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IMF Working Paper Summaries (WP/95/1 - WP/95/61)
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Summary of WP/95/22: “The Reform of Tax Administration”

Author(s):
International Monetary Fund
Published Date:
August 1995
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Reforming tax administration requires an understanding of its problems. Often, tax laws are exceedingly complex and opaque, making it virtually impossible for taxpayers to comply. Sometimes, the political system does not pursue the public interest in the development of tax legislation, which results in loopholes and other inequities that undermine the integrity of the tax system and taxpayer compliance. Frequently, problems originate in tax administrations themselves where a lack of resources, a lack of professionalism (corruption), and a lack of a clear strategy for reform play a role.

This paper provides some elaboration and examples, based on country experience, of the six essential elements required for successful tax administration reform: an explicit and sustained political commitment; a team of capable, hardworking officials dedicated full-time to tax administration reform; a well-defined and appropriate strategy; relevant training for staff; additional resources for the tax administration or, at least, some reallocation of resources; and changes in incentives for both taxpayers and tax administrators.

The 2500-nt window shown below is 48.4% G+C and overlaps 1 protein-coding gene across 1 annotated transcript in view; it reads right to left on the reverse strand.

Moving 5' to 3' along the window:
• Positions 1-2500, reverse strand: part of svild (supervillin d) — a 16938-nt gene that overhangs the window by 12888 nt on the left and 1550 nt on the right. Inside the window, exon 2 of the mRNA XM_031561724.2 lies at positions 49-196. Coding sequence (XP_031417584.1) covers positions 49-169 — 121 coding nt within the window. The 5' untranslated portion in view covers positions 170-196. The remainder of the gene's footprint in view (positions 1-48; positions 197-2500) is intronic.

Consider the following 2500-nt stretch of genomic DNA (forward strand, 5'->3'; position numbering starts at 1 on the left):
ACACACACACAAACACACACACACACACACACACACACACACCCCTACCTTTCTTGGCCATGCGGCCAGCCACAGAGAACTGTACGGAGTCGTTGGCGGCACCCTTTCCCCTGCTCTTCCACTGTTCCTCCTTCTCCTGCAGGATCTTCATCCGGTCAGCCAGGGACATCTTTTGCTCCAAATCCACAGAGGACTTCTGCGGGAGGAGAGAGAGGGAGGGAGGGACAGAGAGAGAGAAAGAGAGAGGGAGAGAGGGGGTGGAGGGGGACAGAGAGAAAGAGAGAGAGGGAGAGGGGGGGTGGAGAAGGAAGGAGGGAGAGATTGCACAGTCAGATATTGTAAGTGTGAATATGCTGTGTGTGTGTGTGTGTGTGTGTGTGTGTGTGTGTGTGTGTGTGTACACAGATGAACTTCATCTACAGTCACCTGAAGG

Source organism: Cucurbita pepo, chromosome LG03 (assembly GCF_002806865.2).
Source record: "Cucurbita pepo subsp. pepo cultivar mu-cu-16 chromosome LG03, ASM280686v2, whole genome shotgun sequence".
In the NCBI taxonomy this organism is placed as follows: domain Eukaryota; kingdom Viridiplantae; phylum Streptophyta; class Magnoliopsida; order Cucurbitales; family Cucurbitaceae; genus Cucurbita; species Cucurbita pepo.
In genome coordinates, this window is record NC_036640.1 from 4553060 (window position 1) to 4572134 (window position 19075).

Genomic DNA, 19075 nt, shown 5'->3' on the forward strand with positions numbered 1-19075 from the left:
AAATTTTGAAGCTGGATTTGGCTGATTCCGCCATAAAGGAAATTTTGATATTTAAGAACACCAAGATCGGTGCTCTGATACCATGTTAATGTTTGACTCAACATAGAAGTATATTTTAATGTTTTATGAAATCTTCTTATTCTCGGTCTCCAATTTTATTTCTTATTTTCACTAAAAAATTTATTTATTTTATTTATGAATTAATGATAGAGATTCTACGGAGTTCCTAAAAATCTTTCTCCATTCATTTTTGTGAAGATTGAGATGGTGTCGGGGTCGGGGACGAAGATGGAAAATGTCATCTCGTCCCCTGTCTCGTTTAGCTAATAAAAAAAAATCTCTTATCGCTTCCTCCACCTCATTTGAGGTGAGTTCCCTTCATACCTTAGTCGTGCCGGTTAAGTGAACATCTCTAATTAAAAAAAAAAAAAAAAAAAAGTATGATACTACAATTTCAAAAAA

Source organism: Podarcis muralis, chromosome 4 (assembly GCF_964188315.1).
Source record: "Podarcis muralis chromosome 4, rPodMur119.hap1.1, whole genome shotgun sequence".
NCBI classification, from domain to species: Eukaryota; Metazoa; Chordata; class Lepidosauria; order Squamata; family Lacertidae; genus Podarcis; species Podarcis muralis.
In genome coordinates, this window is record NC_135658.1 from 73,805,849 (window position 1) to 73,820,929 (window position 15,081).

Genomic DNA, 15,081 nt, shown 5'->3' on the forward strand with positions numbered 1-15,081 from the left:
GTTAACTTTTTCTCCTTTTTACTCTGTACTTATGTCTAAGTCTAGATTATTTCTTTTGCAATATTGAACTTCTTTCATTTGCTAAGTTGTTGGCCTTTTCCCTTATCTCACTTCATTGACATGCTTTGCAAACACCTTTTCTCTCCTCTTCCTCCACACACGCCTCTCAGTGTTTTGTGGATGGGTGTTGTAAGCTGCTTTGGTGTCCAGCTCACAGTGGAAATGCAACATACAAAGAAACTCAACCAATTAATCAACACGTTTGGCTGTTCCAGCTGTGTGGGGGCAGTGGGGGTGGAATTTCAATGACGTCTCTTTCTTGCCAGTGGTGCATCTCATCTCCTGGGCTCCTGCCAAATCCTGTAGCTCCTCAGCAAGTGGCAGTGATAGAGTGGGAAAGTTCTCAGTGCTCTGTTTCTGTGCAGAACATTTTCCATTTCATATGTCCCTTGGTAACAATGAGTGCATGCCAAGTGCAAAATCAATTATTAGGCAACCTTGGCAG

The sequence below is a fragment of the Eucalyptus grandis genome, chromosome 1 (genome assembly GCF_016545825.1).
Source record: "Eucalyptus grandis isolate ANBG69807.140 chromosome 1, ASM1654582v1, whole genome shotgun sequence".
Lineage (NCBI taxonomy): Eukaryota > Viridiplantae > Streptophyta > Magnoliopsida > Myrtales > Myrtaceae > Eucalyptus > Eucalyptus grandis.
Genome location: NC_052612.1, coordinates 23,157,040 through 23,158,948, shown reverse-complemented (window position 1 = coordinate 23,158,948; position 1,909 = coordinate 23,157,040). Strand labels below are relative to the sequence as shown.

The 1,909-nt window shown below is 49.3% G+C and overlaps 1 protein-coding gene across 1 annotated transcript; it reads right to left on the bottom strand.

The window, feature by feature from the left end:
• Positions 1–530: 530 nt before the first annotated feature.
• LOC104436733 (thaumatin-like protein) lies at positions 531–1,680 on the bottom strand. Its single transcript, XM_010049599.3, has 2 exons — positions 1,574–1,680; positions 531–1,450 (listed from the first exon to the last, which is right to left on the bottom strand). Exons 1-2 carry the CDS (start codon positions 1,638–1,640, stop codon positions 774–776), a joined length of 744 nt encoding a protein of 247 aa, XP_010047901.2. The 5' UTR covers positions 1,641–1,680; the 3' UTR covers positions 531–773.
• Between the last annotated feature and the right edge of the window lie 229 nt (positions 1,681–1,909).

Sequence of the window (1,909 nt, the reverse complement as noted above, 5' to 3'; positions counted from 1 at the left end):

Tax administration reform must strive to enhance both the effectiveness and efficiency of tax administration. The paper discusses interventions to improve effectiveness through promotion of taxpayer self-assessment, provision of taxpayer education, adoption of procedures for minimizing the cost of complying for taxpayers, implementation of systems for tax returns processing and accounting that quickly detect noncompliance and take appropriate action, and establishment of an audit plan to detect violations as efficiently as possible. Also needed are adequate penalties for violations that strike at the heart of the tax system, such as failure to file returns and to pay taxes on time.

The paper finds that, along with a strategy for enhancing effectiveness, tax administrations can adopt a number of measures to focus their scarce resources in the most efficient manner for revenue collection and enforcement. These measures include establishment of a large taxpayers unit; adoption of a threshold for tax registration that exempts small enterprises from major taxes; the imposition of an alternative tax on small enterprises with limited revenue potential; use of final withholding of taxes on individual taxes; and use of banks for receiving tax payments.

The measures discussed in the paper for improving the effectiveness and efficiency of tax administration suggest an organization of the tax administration to support five principal functions: taxpayer education; registration, accounting and returns processing; collection enforcement; auditing; and legal services and appeals.

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